Monardella macrantha 'Marian Sampson'
I may have taken this picture in May, June, July--but let's say August. It kept blooming until October--surely the longest blooming spectacle one can grow in a rock garden. But here the best specimen I've ever seen is growing in the Labyrinth at Chatfield Farms--Denver Botanic Gardens' amazing "satellite". I suspect one day it will be a satellite much as the Sun is to the earth--a lot bigger and pretty dang outstanding! Getting the know the fantastic gardeners there, and taking a field trip with them was another high point for me this year.

Westridge in August
I think I like my prickly pears in fruit almost as much as in bloom: the vast xeriscape that is Westridge at my home garden keeps morphing. Opuntia has become a centerpiece for me.
Zdenek and Zdena at Spring Creek with Bryan Fischer
Zdenek and I began corresponding nearly a half century ago, and he's been visiting Denver and sharing his great knowledge for nearly four decades (his first visit was in 1983). What a pleasure to have him tour ten regional botanic gardens, at each of which he saw spectacular crevice gardens in progress or on the planning boards: evidence of his huge influence so far from the Czech Republic. I could tell he was pleased, and his presentations were a huge success. Launch of a Rocky Mountain lecture series!

Butchart Gardens
I was deeply honored to be the annual speaker for the Elizabeth Miller Garden lecture series in Seattle later in September: Jan and I took over a week to visit Vancouver island and various friends around Puget Sound. Four powerhouses have had an enormous positive benefit to gardening in North America: Martha Stewart, Dale Chihuly, Longwood Gardens and Butchart Gardens. These four have inspired millions of people to leap into and revel in Public Gardens and gardening. "Sophisticated" gardeners are understandably a tad jealous (been there, done that) and returning to an ever more sophisticated Butcharts this past fall humbled me. The spectacle is astonishing and really superb. There, I said it. Until we fully acknowledge the debt owed to these four Gods of our art, we will always remain mean and thwarted. I hereby bow down, hell, I kowtow to all four! bang bang bang bang (that's my forehead hitting the ground).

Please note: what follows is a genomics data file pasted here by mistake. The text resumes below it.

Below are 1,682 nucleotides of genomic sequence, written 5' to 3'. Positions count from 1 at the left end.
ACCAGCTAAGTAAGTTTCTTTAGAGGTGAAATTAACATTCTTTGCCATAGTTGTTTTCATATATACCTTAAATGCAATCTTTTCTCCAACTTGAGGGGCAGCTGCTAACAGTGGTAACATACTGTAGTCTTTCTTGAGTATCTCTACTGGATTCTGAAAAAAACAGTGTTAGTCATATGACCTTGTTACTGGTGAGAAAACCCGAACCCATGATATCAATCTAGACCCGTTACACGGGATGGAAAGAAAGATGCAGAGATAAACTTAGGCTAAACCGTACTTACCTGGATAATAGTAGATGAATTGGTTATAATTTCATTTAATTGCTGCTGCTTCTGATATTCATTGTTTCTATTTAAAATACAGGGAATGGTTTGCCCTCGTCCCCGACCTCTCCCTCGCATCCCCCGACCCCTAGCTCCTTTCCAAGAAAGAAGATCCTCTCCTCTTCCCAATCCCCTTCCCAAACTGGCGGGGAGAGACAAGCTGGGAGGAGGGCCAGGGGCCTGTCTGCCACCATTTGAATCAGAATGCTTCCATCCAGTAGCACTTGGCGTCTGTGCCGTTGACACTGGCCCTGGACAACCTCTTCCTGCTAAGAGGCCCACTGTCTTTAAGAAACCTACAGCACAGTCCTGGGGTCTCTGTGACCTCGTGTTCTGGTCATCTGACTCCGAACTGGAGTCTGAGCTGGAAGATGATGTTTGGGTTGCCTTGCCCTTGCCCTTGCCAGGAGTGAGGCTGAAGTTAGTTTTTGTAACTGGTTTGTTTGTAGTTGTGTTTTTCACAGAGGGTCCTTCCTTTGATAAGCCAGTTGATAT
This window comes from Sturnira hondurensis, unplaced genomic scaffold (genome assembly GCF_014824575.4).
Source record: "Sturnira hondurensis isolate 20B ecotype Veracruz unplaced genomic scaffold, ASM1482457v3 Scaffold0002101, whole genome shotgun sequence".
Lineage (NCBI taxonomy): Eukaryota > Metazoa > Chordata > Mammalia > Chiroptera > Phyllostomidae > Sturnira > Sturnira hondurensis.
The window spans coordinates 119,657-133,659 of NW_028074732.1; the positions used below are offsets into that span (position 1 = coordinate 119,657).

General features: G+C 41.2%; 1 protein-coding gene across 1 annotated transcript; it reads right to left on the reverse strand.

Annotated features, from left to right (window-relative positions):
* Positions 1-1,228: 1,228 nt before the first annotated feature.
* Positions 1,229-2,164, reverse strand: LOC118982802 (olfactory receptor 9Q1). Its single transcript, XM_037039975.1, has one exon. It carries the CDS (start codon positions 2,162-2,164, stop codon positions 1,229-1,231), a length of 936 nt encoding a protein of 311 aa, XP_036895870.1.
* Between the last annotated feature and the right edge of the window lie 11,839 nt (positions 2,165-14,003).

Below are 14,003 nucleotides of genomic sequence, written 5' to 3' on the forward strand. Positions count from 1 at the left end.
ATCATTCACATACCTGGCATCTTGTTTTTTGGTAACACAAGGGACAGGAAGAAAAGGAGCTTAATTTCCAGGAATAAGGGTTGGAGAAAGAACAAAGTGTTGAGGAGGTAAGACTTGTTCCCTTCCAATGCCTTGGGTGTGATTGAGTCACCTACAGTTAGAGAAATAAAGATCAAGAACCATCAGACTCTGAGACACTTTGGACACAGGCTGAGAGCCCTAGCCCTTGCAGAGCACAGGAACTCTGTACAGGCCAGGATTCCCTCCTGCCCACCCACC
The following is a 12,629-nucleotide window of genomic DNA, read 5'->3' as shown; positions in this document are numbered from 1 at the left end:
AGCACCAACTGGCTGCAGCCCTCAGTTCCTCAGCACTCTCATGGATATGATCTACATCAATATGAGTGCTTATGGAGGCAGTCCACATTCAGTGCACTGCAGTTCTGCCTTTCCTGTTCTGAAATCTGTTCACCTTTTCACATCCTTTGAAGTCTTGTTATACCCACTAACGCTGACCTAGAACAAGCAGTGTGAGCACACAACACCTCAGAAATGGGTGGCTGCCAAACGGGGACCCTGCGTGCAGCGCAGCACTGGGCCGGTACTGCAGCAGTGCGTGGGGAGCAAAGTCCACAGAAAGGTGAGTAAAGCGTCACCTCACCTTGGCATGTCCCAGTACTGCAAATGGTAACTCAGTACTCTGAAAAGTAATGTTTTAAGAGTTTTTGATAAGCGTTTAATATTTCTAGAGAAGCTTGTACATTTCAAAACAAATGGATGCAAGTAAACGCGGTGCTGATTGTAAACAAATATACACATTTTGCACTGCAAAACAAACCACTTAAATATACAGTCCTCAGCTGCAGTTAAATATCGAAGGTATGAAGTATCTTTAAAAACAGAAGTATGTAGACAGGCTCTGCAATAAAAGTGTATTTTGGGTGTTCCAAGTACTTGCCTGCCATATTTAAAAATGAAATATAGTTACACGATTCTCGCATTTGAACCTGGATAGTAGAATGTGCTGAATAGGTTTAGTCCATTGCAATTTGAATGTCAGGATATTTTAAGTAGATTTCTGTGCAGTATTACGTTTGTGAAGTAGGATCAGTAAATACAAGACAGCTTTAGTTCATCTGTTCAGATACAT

Nonegenarian and her white pine in east Denver (she remembers it as a sapling: "I sure hope I die before it does"
Fifty years ago my friend and mentor, Alan Rollinger, began a survey of the street trees of the Denver metropolitan area. He identified and measured 1200 or so of the most unusual trees in the area. He published a booklet with his finds. I have been fortunate to work with Ann Frazier on our staff, partnering with Rob Davis and Denver city arborists and Master Gardeners and DBG volunteers to seek out and re-measure all the trees identified by Al. After several years of frequent field trips across the region, the final measurements were concluded in November and we're now working on a report--another highlight of this past year's work!

Ray Radebaugh's astonishing garden in Louisville
Nature and gardens are the focus of my work--but people create the latter and we have an increasingly complex relationship with the former (a stranglehold perhaps is a better way of describing our grasp of nature). Ray is another friend of half a century: both of us going through divorce and the distractions of time, we'd lost touch for nearly two decades. This past fall I finally had time to get to know his new wife and children, and visit his fantastic garden. These are the things that make life precious to me.